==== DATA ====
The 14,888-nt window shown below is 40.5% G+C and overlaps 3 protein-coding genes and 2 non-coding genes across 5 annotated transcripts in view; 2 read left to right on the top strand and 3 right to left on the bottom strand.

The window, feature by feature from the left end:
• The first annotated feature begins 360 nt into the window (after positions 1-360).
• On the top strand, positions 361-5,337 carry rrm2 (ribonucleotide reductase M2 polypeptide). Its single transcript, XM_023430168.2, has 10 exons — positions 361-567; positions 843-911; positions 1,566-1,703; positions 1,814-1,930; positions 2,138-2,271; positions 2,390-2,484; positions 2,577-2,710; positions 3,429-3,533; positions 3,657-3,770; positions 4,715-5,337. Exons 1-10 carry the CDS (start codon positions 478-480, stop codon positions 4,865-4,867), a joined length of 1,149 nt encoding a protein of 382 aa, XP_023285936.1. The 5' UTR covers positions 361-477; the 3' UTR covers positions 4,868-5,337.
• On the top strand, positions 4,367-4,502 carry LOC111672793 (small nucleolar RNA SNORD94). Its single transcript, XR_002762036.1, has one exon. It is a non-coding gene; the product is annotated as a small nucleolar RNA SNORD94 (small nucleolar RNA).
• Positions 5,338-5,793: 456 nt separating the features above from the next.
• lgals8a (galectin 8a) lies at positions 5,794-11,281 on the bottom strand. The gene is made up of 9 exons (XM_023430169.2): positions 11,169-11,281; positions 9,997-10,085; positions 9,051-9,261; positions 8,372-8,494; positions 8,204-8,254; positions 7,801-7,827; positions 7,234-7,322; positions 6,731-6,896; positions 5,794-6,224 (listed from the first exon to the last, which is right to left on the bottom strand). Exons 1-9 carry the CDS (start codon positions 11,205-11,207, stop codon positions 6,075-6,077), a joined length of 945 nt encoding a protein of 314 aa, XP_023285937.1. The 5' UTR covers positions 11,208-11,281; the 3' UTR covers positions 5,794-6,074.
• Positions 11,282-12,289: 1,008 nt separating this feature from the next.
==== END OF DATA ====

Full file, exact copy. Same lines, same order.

The 14,888-nt window shown below is 40.5% G+C and overlaps 3 protein-coding genes and 2 non-coding genes across 5 annotated transcripts in view; 2 read left to right on the top strand and 3 right to left on the bottom strand.

The window, feature by feature from the left end:
• The first annotated feature begins 360 nt into the window (after positions 1-360).
• On the top strand, positions 361-5,337 carry rrm2 (ribonucleotide reductase M2 polypeptide). Its single transcript, XM_023430168.2, has 10 exons — positions 361-567; positions 843-911; positions 1,566-1,703; positions 1,814-1,930; positions 2,138-2,271; positions 2,390-2,484; positions 2,577-2,710; positions 3,429-3,533; positions 3,657-3,770; positions 4,715-5,337. Exons 1-10 carry the CDS (start codon positions 478-480, stop codon positions 4,865-4,867), a joined length of 1,149 nt encoding a protein of 382 aa, XP_023285936.1. The 5' UTR covers positions 361-477; the 3' UTR covers positions 4,868-5,337.
• On the top strand, positions 4,367-4,502 carry LOC111672793 (small nucleolar RNA SNORD94). Its single transcript, XR_002762036.1, has one exon. It is a non-coding gene; the product is annotated as a small nucleolar RNA SNORD94 (small nucleolar RNA).
• Positions 5,338-5,793: 456 nt separating the features above from the next.
• lgals8a (galectin 8a) lies at positions 5,794-11,281 on the bottom strand. The gene is made up of 9 exons (XM_023430169.2): positions 11,169-11,281; positions 9,997-10,085; positions 9,051-9,261; positions 8,372-8,494; positions 8,204-8,254; positions 7,801-7,827; positions 7,234-7,322; positions 6,731-6,896; positions 5,794-6,224 (listed from the first exon to the last, which is right to left on the bottom strand). Exons 1-9 carry the CDS (start codon positions 11,205-11,207, stop codon positions 6,075-6,077), a joined length of 945 nt encoding a protein of 314 aa, XP_023285937.1. The 5' UTR covers positions 11,208-11,281; the 3' UTR covers positions 5,794-6,074.
• Positions 11,282-12,289: 1,008 nt separating this feature from the next.